A couple of months ago we ran a special Women in Business cohort of our after-hours business course, the 5-9 Club.
We recently caught up with 5-9 attendee Vicki-Jane Appleton, founder of Buddug y Byd Ltd, to talk about her business, her 5-9 experience and what’s next.
Hey Vicki-Jane! Tell us about your business!
At Buddug y Byd, we started a new exciting project called Divergent Emergent. Funded by the incredible Clwstwr, project Divergent Emergent is a neurodivergent collective with big ambitions to innovate the traditional recruitment process. Our intentions are to tackle the barriers that prevent unemployed people from getting a job and to revolutionise the traditional CV and recruitment process.
The Recruitment Revolution R&D project will explore an inclusive application-based solution for people to share their experience, skills, talents and access requirements in an accessible and multimedia way. We aim to level the playing field for those with non-traditional work experience or gaps in employment to enter the workplace, as well as fill the skill gaps in the modern business ecosystem.
Where did the idea come from?
I never grasped the recruitment system in the UK. I am neurodiverse and I know my strengths and talents, but I find it very difficult to show it in the traditional CV form – and I know I’m not the only one who thinks that way.
I feel like there is always so much more to say on a CV and interviews lack some sense of communication. This has made finding a suited job for me incredibly hard. All the vacancies I managed to get in the past never lasted more than four years.
Consequently, I did some research. I found that earlier this year the Office for National Statistics (ONS) published new data that shows only 22% of autistic adults are in any kind of employment. It was also shown that 25% of the biggest skill gaps in companies are actually skills that autistic people are known for having. This all stems from the traditional recruitment process not being suited for people with neuro diversities and lack of communication.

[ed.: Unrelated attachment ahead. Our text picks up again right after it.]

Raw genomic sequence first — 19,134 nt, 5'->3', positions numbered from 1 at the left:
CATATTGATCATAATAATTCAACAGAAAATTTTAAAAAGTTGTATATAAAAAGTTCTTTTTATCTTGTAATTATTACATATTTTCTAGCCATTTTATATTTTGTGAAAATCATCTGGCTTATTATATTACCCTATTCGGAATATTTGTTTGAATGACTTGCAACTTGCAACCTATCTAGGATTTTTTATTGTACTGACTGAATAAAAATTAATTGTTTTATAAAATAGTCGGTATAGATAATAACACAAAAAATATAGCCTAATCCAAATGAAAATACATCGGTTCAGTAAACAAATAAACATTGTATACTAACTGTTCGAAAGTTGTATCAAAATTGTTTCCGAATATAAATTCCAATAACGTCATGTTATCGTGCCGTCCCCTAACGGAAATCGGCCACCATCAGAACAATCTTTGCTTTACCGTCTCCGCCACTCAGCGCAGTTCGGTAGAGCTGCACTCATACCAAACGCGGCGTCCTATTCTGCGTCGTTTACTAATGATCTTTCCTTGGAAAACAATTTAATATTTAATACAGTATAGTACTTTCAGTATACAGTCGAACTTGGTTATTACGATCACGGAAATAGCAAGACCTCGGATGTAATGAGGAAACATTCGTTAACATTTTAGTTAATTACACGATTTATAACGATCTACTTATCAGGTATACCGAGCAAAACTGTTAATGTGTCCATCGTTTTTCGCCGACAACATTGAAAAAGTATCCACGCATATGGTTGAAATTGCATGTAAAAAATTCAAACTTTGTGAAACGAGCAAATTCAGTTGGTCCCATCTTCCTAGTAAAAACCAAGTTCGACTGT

So, I started project Divergent Emergent at Buddug y Byd.
Can you tell us about your 5-9 Club experience?
My time on the 5-9 Club was wonderful! I truly enjoyed myself. I was surrounded by a great group of women who were very supportive of each other. Even today, these connections are strong and have created many opportunities between us.
The speakers that affected me the most were the ones talking about women’s equality. These two women raised so many interesting and inspiring points. They really moved me.
Also, Lesley, the organiser, was great at her job. She constantly made sure that the club was accessible and inclusive. She managed to connect so many of us together and truly understand each other’s needs.
What’s next for you and your business?
We want to build a hub where employers and unemployed neurodiverse people can come in contact. This platform will be a source where companies can learn about employing people with neuro diversities and have access to consultancy services.
It will also help those with non-traditional work experience or gaps in employment to easily make a CV and enter the workplace. The hub will be accessed through an app that people can download on any device.
Thanks, Vicki-Jane! You can give Buddug y Byd a follow on her socials below:
The 5-9 Club is a fully-funded after-hours business course designed to help you through the early stages of enterprise. Check out our upcoming cohorts here.